Lock-up - the place that an inmate fears most and with good reason. I was unfortunate enough to have two stints in lock-up while I was incarcerated. Let me tell you a little about it.....
I was at the women's minimum security institution for about 3 months here in South Carolina. I left the institution each day to work at the Department of Juvenile Justice. I worked in the kitchen. It was hard work, long days, but it was better than some of the other jobs I had while I was in prison. I have a heart condition and one day I started not feeling well at work. I actually passed out. I was transported to the hospital. I was in the hospital for a few days. I had been in atrial fibrilation and they were monitoring me. I was also suffering from exhaustion and was dehydrated. I was not well. The minimum security institution that I had worked so hard to get transferred to does not have medical facilities on site. So I was told that I had to be transferred to the maximum security prison where they house inmates with medical problems. The institution had a full medical staff 24 hours per day and an infirmary. They transferred me several days after my release.
When I arrived at the institution I was told I was going to lock-up. I didnt understand why. No one would tell me anything. They took my green bag that contained my personal belongings and allowed me to only take my Bible, my nightclothes, underwear, socks, one pencil, paper, toothbrush, toothpaste and my shoes with me. I couldnt have my radio. I couldnt take my mail with me or anything else.
I was shackled up, leg irons, belly chain and cuffs and dressed out in the standard yellow jumpsuit and escorted to the lock-up building. This was the same building I had been in when I first arrived at prison - just a different side of the building. The building was decrepit - in fact it had been condemned and they were in the process of breaking ground for the new R&E building at that time. The paint was peeling from the walls, the smell was horrible, it was cold and just nasty. I was strip searched and then taken to a cell. I was alone in the cell, no roommate. That is part of the deal in lock-up - you are alone.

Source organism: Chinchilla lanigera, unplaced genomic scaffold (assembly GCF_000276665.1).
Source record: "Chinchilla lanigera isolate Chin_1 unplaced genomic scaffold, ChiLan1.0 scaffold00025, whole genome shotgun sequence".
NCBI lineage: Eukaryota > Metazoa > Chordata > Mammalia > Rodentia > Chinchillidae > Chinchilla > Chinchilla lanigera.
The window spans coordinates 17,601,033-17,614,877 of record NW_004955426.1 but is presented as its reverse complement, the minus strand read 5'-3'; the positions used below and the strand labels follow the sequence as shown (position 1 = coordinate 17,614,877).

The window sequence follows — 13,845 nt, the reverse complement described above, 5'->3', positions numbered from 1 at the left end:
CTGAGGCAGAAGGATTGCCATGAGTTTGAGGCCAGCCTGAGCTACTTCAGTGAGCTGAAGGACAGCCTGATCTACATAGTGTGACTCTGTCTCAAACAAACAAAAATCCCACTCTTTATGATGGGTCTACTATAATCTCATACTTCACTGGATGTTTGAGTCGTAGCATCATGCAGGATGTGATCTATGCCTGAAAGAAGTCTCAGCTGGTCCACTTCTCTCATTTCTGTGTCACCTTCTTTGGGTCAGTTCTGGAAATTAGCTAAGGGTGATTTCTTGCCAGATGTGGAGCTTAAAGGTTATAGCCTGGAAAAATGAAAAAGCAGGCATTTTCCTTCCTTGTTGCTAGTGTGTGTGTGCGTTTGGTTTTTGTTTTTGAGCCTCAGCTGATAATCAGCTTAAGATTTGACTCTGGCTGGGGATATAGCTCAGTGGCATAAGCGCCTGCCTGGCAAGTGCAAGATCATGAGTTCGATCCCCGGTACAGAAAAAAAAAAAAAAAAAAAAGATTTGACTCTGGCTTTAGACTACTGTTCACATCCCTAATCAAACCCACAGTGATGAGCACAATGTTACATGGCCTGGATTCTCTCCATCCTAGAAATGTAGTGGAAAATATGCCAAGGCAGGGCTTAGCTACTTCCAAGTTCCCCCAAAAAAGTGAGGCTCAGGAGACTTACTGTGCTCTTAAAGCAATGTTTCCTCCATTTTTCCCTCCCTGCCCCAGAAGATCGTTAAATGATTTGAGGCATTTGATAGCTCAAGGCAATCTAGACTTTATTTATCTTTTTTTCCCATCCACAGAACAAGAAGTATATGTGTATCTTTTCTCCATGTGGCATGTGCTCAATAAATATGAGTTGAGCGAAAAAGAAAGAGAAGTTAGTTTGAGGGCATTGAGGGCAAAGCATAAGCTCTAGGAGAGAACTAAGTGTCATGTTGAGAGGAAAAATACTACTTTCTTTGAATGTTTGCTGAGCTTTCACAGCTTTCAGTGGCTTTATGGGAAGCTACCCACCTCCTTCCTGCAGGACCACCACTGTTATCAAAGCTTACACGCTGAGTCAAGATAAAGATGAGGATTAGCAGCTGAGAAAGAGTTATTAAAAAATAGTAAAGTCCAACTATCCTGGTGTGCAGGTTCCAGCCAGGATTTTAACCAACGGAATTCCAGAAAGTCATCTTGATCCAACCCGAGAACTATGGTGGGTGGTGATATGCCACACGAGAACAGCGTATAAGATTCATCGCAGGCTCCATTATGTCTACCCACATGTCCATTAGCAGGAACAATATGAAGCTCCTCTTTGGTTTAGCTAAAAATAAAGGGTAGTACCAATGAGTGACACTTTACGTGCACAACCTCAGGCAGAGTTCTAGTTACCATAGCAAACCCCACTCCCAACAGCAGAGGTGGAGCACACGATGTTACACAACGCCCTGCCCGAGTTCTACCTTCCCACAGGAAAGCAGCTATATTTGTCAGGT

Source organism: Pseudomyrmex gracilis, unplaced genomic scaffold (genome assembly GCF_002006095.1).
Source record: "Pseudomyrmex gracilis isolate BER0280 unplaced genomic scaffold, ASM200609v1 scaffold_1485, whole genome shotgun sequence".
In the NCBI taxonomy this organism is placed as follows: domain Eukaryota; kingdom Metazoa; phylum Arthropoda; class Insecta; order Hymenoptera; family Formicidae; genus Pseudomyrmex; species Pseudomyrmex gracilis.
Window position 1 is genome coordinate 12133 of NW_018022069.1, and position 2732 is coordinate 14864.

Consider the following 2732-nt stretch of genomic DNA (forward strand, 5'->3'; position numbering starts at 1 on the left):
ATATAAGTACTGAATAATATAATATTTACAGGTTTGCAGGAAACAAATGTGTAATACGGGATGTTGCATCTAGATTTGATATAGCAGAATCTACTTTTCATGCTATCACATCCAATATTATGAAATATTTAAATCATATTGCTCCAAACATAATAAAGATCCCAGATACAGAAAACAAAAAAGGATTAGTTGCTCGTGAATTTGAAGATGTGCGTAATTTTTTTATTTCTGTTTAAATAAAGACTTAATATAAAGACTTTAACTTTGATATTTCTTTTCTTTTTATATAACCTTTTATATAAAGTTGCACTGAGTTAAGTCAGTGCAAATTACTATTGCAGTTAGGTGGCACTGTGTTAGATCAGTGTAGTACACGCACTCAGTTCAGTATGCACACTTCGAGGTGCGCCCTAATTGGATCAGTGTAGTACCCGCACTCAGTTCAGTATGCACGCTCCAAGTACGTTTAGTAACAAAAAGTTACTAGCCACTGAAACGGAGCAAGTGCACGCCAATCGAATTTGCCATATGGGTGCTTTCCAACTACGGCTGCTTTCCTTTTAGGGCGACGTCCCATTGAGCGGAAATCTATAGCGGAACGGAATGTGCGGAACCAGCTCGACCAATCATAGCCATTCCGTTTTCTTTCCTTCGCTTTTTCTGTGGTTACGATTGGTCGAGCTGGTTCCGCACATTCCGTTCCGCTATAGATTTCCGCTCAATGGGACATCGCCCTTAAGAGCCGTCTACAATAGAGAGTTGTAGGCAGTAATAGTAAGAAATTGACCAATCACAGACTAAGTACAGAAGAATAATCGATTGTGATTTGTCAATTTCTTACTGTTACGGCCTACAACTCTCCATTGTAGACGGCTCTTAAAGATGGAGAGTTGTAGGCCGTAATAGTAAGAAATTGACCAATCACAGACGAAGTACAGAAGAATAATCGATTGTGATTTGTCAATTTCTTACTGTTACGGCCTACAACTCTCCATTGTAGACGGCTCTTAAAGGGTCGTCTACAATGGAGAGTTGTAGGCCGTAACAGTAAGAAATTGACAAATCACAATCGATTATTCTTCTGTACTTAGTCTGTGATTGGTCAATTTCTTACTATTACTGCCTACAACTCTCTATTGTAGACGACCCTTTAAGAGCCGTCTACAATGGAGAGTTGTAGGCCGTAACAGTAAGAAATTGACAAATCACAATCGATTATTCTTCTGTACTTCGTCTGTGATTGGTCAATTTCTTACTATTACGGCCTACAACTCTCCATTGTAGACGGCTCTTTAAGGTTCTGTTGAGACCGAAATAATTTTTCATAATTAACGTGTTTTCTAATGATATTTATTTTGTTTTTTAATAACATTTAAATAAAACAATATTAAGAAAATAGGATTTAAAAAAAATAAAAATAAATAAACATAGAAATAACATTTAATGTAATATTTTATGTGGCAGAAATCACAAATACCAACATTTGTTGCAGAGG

I stuck my hands through the slot on the door for them to remove the cuffs They had already removed the other shackles. There was a metal bed with a 2" thick lumpy plastic mattress on it, a toilet and sink and a small mirror - that was it. The small slit of a window, well you could see a small patch of sky and a small section of the rec yard and that was it. There was metal mesh over the window on the door so you couldnt really see out much into the building. It was isolation. It was around 2pm in the afternoon and deathly quiet. I sat on the bed and cried. I did not understand why they were doing this to me. Lock-up is supposed to be where the troublemakers go - people who had broken the rules - I had not done that at all. Were they punishing me for getting sick? I was so upset I didnt know what to do.
They brought supper and handed it to me through the slot on the door. Things were a little louder now - it seemed the inmates had been asleep most of the day and now they were getting up. I ate as much as I could of the boiled liver before I thought it would make me sick, I was so hungry. I needed my medicine. I had not had it all day. They had taken it from me when I came in. I kept trying to get the attention of the guards but they seemed oblivious.
I washed up in the sink, God how I wanted to take a shower. I wondered when they let the lock-up people shower. I sat down on the bed, nothing to do but think. Think and cry. It was so loud that night, it was nerve racking. Inmates were yelling across the building to each other. They were yelling at the guards. They were singing or stomping around on the floor above me, it was just horrible. I knew I wouldnt be getting much sleep that night.